Wireless charging has started appearing in thousands of public spaces around the world, including restaurants, high street coffee shops and sports stadiums. Starbucks and McDonald's have also introduced the technology in select stores, and companies such as Ikea have built Qi chargers into their furniture. Wireless charging has also become more commonplace in airports and travel lounges. In 2012, Virgin partnered with Nokia to install the Fatboy Recharge Pillows in its Heathrow Airport lounges.


Screen-Shot-2019-03-06-at-1-14-08-PM.png
Hotels are already jumping on board. Wireless charging has been installed in a number of Accor hotels across Europe. Marriott hotels have also installed wireless charging stations in lobbies in the U.S. and many of its hotel rooms have clocks with wireless charging. Most recently mophie has installed its wireless chargers in all rooms at Mandarin Oriental Hotel in Shanghai, Hong Kong and Singapore.
 
As consumers start to see wireless charging appear more often in the places where they live, work and socialize, they'll expect it to be available in hotels, too. This will drive widespread industry adoption, so with that in mind, it's worth considering some of the specific benefits this could create.
 
The obvious benefit of wireless charging is that guests will be able to use charging pads or clocks in the hotel room, saving them the hassle of bringing – or forgetting – their own charging cables.  Overseas guests will also be spared from having to bring travel adaptors with them.
 
However, wireless charging doesn’t have to be restricted to in-room charging pads. The technology can also be integrated into alarm clocks, chairs and desks. This opens up the option for the technology to exist in hotel lobbies, club lounges, food and beverage outlets and function areas.  Seamless charging throughout a hotel will mean guests' can recharge on the move, without being tethered to their room.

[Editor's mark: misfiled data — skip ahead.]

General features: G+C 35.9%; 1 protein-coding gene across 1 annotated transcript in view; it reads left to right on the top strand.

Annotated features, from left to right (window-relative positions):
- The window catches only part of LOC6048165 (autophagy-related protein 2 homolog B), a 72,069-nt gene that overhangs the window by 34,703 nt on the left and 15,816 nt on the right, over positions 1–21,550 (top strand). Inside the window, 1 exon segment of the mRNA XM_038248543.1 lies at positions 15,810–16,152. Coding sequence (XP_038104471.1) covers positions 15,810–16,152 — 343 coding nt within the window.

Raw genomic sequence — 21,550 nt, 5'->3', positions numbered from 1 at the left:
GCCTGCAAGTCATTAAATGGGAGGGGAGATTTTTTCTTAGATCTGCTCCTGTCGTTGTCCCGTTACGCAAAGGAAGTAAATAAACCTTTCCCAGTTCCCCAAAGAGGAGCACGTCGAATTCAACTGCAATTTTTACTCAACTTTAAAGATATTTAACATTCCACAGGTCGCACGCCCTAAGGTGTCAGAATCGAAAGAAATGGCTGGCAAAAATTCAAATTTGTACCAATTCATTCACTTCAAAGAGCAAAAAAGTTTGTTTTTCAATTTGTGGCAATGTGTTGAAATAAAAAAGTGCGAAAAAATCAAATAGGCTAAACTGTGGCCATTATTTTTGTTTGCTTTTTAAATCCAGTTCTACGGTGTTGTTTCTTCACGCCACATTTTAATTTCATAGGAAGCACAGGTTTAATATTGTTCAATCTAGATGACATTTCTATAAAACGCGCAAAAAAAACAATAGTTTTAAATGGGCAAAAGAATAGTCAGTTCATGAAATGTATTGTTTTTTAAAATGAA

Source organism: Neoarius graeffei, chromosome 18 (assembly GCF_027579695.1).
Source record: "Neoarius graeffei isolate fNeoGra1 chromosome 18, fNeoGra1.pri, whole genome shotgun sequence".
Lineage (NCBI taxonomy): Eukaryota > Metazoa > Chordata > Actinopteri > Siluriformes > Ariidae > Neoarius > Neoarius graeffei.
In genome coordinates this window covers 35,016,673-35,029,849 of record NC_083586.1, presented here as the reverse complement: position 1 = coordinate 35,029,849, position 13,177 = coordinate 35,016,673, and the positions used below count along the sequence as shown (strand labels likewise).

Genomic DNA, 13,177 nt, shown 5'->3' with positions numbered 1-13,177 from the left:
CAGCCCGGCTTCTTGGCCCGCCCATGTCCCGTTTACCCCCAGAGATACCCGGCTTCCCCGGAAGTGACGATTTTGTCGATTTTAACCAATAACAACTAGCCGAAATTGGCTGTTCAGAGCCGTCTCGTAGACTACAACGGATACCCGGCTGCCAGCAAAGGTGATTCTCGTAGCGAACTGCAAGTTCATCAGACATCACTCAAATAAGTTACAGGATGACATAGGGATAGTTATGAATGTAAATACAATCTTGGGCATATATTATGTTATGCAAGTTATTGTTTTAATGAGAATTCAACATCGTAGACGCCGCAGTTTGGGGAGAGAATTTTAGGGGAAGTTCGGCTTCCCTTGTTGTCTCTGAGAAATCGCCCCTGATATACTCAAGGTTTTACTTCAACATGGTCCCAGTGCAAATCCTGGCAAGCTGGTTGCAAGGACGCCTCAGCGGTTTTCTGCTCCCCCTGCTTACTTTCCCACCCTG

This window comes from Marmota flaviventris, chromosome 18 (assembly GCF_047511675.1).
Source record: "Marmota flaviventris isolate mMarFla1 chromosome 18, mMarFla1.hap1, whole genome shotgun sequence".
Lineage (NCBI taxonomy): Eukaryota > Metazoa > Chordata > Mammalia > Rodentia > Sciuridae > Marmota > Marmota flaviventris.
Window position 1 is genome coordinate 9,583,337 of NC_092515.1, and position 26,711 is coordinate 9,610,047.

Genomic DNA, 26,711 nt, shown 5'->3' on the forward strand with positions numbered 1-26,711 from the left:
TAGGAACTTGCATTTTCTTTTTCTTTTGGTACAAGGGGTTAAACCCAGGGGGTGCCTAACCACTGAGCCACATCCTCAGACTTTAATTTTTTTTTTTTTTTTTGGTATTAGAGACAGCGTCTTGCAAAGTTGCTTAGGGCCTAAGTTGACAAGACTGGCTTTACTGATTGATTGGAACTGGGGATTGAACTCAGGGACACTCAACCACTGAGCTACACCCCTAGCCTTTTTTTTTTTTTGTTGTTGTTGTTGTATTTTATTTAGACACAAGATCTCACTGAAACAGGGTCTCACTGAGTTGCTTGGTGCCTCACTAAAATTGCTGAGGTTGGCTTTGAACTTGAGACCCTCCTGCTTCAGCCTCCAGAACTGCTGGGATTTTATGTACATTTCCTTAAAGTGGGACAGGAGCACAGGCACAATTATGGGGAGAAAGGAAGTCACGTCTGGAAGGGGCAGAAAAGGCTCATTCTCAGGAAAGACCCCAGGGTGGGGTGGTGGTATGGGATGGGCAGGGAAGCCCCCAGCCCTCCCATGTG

Beyond added convenience for guests, the Qi wireless standard can also directly benefit the hotel.
 
Some solutions are available that use Bluetooth beacon technology integrated into the wireless charger to allow for continuous, real-time monitoring and data analytics for each individual charger.  This helps monitor success, optimize the placement of units and provide useful diagnostic information. The beacon technology also allows the hotel to interact with the guest in real time, using the wireless charger via opt in intelligent push notifications.
 
The future of wireless charging
Just as free Wi-Fi has become an expectation, wireless charging will be regarded as an essential hotel extra in the very near future.
 
The wireless charging market is predicted to be worth $37.2 Billion by 2022, increasing at a Compound Annual Growth Rate of 44.7 percent between 2016-2022. As most smartphones now support the technology, it seems inevitable that it’ll become ubiquitous in our daily lives.
 
It’s true that wireless charging adoption in the hotel industry is still limited, but that fact indicates a golden opportunity for tech-savvy hotels to adopt the technology now in order differentiate from the competition and offer an added value that more guests will appreciate.
 
About The Author
Brendon Granger
Director
Technology4Hotels


With a great passion for all things hotels, but in particular technology and a desire to help others, his role as director at Technology4Hotels allows him to do both.

Brendon has worked with hundreds of hotels to help them with their in-room technology. In the last few years he has helped them to increase guest satisfaction, strengthen guest loyalty and encourage repeat bookings as well as win awards such as the best business hotel, best city hotel, best upscale hotel and best luxury hotel in Australasia.

Always going the extra mile, Brendon began his hospitality career over 25 years ago working in five-star hotels whilst completing his bachelor of business in hotel management. He has held various management positions within five-star hotels, worked as a consultant in both hotel feasibility and technology and has an extensive background in hotel technology.